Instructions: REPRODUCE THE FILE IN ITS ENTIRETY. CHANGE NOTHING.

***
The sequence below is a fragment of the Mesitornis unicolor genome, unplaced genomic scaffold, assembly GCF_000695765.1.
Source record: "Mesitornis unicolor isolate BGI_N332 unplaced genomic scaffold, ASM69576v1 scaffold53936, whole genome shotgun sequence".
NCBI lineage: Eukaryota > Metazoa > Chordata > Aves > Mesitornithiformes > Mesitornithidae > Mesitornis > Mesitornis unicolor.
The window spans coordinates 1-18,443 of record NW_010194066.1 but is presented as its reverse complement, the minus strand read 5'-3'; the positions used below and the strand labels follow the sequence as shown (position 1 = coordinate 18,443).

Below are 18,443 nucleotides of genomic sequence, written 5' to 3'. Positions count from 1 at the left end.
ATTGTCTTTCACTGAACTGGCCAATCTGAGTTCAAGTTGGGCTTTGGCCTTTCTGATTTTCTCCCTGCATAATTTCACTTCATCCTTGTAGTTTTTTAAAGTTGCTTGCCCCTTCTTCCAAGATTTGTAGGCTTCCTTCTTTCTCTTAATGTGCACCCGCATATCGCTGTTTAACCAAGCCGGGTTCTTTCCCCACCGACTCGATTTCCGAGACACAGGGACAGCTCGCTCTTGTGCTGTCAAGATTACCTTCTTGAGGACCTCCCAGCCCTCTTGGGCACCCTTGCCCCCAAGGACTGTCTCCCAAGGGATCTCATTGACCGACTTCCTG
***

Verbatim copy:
The sequence below is a fragment of the Mesitornis unicolor genome, unplaced genomic scaffold, assembly GCF_000695765.1.
Source record: "Mesitornis unicolor isolate BGI_N332 unplaced genomic scaffold, ASM69576v1 scaffold53936, whole genome shotgun sequence".
NCBI lineage: Eukaryota > Metazoa > Chordata > Aves > Mesitornithiformes > Mesitornithidae > Mesitornis > Mesitornis unicolor.
The window spans coordinates 1-18,443 of record NW_010194066.1 but is presented as its reverse complement, the minus strand read 5'-3'; the positions used below and the strand labels follow the sequence as shown (position 1 = coordinate 18,443).

Below are 18,443 nucleotides of genomic sequence, written 5' to 3'. Positions count from 1 at the left end.
ATTGTCTTTCACTGAACTGGCCAATCTGAGTTCAAGTTGGGCTTTGGCCTTTCTGATTTTCTCCCTGCATAATTTCACTTCATCCTTGTAGTTTTTTAAAGTTGCTTGCCCCTTCTTCCAAGATTTGTAGGCTTCCTTCTTTCTCTTAATGTGCACCCGCATATCGCTGTTTAACCAAGCCGGGTTCTTTCCCCACCGACTCGATTTCCGAGACACAGGGACAGCTCGCTCTTGTGCTGTCAAGATTACCTTCTTGAGGACCTCCCAGCCCTCTTGGGCACCCTTGCCCCCAAGGACTGTCTCCCAAGGGATCTCATTGACCGACTTCCTG